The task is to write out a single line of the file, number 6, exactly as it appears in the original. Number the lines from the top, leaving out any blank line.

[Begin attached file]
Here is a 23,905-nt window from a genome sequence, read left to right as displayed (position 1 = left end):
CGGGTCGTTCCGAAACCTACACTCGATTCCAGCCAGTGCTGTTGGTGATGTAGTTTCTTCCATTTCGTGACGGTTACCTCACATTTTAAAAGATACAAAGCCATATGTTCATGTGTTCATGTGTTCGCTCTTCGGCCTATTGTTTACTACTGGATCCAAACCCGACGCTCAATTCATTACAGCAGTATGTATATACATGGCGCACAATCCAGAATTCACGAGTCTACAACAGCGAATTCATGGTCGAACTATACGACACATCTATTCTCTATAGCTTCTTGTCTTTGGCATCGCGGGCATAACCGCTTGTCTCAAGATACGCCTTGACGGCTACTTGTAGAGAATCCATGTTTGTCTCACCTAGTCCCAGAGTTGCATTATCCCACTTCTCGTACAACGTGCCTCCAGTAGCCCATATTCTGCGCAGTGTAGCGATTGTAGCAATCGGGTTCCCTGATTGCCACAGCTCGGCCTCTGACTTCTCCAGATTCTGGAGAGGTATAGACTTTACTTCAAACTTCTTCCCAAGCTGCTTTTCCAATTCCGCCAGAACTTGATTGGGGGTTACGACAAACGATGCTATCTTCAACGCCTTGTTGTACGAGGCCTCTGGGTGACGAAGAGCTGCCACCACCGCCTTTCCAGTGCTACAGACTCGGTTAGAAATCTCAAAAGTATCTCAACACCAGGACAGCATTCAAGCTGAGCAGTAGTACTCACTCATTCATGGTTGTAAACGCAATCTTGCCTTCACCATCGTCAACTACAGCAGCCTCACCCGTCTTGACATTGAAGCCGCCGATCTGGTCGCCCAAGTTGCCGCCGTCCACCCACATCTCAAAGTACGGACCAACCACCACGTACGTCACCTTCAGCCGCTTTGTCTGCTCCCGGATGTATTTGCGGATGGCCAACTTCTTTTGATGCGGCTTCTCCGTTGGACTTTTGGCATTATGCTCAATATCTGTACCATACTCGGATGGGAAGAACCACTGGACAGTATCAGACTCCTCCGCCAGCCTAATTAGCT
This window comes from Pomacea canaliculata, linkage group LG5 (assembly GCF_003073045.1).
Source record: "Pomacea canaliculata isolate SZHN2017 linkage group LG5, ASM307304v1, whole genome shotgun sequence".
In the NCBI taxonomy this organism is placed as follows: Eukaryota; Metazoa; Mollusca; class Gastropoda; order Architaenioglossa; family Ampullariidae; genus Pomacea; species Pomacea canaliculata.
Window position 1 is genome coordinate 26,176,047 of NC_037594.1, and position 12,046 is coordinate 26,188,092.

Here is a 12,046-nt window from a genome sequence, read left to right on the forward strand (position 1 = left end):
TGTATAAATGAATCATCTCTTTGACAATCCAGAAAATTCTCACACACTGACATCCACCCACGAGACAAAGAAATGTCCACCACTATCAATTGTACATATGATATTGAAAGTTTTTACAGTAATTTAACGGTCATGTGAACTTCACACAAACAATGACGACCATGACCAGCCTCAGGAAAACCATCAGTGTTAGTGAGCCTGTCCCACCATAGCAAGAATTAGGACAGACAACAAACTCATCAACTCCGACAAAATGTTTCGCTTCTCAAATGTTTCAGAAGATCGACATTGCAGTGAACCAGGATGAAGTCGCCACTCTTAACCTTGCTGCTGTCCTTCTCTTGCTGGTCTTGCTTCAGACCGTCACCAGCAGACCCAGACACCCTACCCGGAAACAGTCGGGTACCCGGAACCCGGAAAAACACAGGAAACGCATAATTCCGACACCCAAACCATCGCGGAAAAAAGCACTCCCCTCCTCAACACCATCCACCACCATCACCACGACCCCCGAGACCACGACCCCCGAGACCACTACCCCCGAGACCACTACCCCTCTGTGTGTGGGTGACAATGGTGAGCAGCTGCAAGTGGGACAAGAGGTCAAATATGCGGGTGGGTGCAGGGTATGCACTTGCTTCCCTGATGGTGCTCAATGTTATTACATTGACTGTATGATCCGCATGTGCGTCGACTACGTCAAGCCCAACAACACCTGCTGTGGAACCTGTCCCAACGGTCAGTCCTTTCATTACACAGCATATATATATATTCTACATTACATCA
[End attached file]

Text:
Window position 1 is genome coordinate 26,176,047 of NC_037594.1, and position 12,046 is coordinate 26,188,092.